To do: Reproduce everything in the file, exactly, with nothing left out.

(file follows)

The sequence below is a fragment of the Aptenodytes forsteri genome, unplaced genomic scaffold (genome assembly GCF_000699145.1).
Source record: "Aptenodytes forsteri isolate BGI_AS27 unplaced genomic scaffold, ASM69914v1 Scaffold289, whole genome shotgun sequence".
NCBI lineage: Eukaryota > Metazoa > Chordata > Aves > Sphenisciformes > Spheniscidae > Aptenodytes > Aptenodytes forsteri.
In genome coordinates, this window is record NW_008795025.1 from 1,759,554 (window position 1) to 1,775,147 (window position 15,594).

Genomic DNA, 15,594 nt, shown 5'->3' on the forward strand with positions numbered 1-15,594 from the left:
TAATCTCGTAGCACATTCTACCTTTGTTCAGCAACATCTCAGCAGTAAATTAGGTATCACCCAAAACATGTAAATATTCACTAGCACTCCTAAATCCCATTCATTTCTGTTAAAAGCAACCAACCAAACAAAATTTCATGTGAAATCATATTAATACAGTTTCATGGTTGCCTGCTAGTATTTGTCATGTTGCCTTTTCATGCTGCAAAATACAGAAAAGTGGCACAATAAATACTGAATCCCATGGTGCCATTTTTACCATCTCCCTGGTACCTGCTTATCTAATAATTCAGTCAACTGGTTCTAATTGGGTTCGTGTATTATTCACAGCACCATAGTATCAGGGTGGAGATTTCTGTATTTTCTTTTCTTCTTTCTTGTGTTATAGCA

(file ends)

The sequence below is a fragment of the Aptenodytes forsteri genome, unplaced genomic scaffold (genome assembly GCF_000699145.1).
Source record: "Aptenodytes forsteri isolate BGI_AS27 unplaced genomic scaffold, ASM69914v1 Scaffold289, whole genome shotgun sequence".
NCBI lineage: Eukaryota > Metazoa > Chordata > Aves > Sphenisciformes > Spheniscidae > Aptenodytes > Aptenodytes forsteri.
In genome coordinates, this window is record NW_008795025.1 from 1,759,554 (window position 1) to 1,775,147 (window position 15,594).

Genomic DNA, 15,594 nt, shown 5'->3' on the forward strand with positions numbered 1-15,594 from the left:
TAATCTCGTAGCACATTCTACCTTTGTTCAGCAACATCTCAGCAGTAAATTAGGTATCACCCAAAACATGTAAATATTCACTAGCACTCCTAAATCCCATTCATTTCTGTTAAAAGCAACCAACCAAACAAAATTTCATGTGAAATCATATTAATACAGTTTCATGGTTGCCTGCTAGTATTTGTCATGTTGCCTTTTCATGCTGCAAAATACAGAAAAGTGGCACAATAAATACTGAATCCCATGGTGCCATTTTTACCATCTCCCTGGTACCTGCTTATCTAATAATTCAGTCAACTGGTTCTAATTGGGTTCGTGTATTATTCACAGCACCATAGTATCAGGGTGGAGATTTCTGTATTTTCTTTTCTTCTTTCTTGTGTTATAGCA